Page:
Vol. II No. 07 4/1/2021
Stockbridge History—Doc Campbell Heals a Community
by Rick Wilcox
I was seven years old crossing East Main Street when I was hit by a car. I was picked up, gently placed in the police cruiser by Police Chief Bill Obanhein and delivered to Doc Campbell's office. Doc Campbell was calm and reassuring. He told me everything would be okay. His bedside manner came not from medical school training, but from a natural compassion. In a small way, I was being mentored for my later professional life as police chief, wherein patience and calm were critical.
I knew at age seven that Doctor Campbell's presence gave us all peace of mind and the knowledge that Stockbridge would be helped.
Not all our encounters were on equal footing. When I moved to the evening shift, I parked on Vine Street hoping to catch those running the stop sign at the Fire House. When caught, Doc would very softly say, "Gee Rick, did I miss that stop sign?" And I would say, "Yeah Doc, just like the last 27 times I pulled you over for not stopping there." He may have provided a cure for many people, but I was never able to cure him of that bad habit.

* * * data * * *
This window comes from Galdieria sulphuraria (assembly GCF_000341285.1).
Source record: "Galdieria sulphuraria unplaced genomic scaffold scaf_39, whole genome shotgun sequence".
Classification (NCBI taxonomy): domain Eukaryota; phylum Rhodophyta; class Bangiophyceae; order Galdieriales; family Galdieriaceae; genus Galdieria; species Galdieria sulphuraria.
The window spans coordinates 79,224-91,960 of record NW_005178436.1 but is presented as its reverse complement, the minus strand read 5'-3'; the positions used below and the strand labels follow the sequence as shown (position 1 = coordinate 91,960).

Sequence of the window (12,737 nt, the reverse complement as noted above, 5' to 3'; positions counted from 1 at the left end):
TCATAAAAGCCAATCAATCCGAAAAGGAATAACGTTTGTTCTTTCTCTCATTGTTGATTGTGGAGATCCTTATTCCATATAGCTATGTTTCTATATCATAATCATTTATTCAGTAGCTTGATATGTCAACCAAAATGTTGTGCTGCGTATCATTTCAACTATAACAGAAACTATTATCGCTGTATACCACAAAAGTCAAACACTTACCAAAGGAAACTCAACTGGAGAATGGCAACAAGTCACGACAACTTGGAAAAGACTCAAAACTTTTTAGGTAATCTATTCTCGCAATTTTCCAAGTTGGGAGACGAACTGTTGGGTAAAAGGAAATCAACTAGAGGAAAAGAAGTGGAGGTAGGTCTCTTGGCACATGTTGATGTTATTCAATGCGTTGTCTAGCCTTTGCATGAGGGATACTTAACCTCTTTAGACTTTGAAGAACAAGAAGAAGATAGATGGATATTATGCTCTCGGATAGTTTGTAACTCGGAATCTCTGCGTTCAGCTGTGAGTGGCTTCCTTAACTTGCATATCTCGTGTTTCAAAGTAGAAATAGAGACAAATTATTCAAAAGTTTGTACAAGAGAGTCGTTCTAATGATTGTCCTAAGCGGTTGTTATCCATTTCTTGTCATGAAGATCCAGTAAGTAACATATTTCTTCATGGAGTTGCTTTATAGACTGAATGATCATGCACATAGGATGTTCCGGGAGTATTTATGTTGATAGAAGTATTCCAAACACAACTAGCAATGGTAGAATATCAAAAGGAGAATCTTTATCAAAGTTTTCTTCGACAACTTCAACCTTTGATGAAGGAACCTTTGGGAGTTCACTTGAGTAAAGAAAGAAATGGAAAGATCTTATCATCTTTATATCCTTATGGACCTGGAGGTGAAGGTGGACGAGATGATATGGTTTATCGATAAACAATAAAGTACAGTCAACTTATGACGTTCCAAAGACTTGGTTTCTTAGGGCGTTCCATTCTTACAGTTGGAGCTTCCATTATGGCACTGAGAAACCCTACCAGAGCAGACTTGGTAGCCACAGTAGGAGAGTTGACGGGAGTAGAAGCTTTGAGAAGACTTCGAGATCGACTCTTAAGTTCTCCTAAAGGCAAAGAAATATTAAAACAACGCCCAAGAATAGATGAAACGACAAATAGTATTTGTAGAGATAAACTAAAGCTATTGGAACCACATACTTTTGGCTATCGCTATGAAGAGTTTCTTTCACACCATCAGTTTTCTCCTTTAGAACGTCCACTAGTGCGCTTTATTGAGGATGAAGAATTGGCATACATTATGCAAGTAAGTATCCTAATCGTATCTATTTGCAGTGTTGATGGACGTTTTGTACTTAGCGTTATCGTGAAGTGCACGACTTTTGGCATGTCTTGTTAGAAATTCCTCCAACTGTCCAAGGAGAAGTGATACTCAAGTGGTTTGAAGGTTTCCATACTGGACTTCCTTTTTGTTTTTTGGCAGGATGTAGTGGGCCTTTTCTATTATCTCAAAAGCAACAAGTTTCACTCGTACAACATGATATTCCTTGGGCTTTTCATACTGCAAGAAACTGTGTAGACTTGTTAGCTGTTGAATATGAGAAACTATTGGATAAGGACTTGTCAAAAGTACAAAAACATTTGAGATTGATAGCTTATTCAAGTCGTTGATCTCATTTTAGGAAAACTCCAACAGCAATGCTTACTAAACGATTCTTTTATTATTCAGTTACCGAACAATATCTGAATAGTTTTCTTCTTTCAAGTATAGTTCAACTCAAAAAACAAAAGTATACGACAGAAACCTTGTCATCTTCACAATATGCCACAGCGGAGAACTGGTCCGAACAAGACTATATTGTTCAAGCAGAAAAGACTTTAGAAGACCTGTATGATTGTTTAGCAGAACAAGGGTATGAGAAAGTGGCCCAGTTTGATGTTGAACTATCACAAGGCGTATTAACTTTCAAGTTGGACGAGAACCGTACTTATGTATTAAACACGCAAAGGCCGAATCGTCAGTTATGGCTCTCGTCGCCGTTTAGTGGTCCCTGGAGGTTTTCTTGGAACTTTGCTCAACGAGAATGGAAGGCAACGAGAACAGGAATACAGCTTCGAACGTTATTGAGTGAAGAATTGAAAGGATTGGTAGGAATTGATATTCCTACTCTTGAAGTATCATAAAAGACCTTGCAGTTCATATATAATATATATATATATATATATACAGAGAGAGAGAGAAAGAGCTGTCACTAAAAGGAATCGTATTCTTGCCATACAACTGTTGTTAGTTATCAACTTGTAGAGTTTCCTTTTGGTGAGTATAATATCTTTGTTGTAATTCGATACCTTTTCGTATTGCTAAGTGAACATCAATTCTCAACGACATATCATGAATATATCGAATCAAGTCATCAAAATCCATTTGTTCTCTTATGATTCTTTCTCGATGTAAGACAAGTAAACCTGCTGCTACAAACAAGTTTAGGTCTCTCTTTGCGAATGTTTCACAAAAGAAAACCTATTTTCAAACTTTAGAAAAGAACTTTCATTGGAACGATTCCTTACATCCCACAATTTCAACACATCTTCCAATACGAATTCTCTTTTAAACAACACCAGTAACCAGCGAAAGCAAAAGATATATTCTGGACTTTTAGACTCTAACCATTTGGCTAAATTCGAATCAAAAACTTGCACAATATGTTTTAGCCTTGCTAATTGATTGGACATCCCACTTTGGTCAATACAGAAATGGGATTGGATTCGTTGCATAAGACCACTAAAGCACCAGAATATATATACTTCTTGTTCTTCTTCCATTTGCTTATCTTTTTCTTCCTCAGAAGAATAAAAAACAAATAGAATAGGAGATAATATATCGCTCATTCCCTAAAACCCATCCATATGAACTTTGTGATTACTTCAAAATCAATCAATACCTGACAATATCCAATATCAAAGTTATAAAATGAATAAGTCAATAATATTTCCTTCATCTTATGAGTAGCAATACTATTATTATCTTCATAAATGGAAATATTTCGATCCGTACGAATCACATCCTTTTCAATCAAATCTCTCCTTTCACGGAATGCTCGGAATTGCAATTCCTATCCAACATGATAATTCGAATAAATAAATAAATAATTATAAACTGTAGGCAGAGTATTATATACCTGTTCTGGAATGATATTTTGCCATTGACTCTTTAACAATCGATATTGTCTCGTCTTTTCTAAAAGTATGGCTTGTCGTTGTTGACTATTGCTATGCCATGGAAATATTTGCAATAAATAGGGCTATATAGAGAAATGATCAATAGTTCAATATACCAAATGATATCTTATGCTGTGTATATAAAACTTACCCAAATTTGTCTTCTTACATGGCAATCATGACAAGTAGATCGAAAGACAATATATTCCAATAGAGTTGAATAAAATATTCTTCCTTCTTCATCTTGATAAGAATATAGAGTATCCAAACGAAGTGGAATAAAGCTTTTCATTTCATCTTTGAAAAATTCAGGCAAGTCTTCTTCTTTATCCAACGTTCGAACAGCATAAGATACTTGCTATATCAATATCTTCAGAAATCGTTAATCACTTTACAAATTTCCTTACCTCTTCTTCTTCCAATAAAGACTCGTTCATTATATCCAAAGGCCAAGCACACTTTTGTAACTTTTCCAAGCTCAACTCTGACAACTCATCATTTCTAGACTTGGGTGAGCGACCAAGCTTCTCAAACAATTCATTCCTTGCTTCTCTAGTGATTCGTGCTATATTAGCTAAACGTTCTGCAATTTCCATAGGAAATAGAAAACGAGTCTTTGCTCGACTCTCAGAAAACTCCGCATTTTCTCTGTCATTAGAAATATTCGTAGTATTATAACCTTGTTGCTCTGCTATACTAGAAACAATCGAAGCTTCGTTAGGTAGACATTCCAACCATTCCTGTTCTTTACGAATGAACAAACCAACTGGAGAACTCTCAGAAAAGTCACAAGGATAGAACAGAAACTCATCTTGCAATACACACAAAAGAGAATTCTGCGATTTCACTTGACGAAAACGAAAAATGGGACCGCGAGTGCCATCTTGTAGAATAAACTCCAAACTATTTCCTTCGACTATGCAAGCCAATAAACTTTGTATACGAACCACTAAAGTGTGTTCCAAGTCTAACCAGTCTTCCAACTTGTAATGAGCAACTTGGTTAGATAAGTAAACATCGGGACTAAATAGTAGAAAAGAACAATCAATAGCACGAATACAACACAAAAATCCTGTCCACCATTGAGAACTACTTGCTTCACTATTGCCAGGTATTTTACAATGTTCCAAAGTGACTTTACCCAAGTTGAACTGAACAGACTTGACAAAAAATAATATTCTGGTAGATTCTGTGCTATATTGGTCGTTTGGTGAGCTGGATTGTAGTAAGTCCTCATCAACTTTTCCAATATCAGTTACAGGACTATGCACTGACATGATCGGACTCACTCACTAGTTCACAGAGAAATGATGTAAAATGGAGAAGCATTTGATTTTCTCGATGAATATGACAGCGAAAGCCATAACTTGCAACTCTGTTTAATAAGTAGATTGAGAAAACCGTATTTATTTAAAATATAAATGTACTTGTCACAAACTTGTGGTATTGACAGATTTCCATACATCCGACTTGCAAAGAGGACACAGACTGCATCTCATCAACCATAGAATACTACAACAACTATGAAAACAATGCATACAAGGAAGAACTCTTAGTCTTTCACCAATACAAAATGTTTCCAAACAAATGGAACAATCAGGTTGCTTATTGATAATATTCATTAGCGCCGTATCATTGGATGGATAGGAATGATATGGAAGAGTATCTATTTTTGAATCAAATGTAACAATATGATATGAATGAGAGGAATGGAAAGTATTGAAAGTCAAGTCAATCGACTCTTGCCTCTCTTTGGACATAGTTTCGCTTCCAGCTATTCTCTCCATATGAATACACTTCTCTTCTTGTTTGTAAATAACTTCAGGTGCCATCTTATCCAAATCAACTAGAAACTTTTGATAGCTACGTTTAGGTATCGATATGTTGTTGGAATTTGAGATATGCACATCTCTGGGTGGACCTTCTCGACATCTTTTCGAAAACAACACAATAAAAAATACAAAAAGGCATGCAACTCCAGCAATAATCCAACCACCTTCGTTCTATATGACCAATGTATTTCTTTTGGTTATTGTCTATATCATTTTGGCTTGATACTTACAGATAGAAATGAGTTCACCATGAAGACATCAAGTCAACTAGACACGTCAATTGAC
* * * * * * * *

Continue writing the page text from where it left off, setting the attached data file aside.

Doc took up hunting and went with other Stockbridge men to "deer camp." I was surprised by his fear of snakes, but Doc had a remedy. It was a swig of hard liquor.
Part of life is death and in addition to being a small-town doctor he was also an associate medical examiner, another job that brought us together. It somehow seemed fitting that the man who brought so many people into this world, and patched them up, should also be present as they left this world.
Over time Doc took longer and longer to arrive at the scene of a death. Finally, Obanhein lost patience and asked what took him so long! Doc turned to Bill and in his usual manner replied, "They're not going anywhere Bill." I took it to mean, death came when it came. No need to hurry toward it nor hurry away from it. Doc was saying we just needed to live life. Obanhein, however, just wanted to return to his bed.
Doc's death came after a long life lived to its fullest. Doc, the Town thanks you for your bedside manner, your little black bag, your snakebite remedy, sense of humor, sense of calm, and 50 years of watching over us – your friends and neighbors of Stockbridge.
Doc Campbell's house back in the day. Photo: Rick Wilcox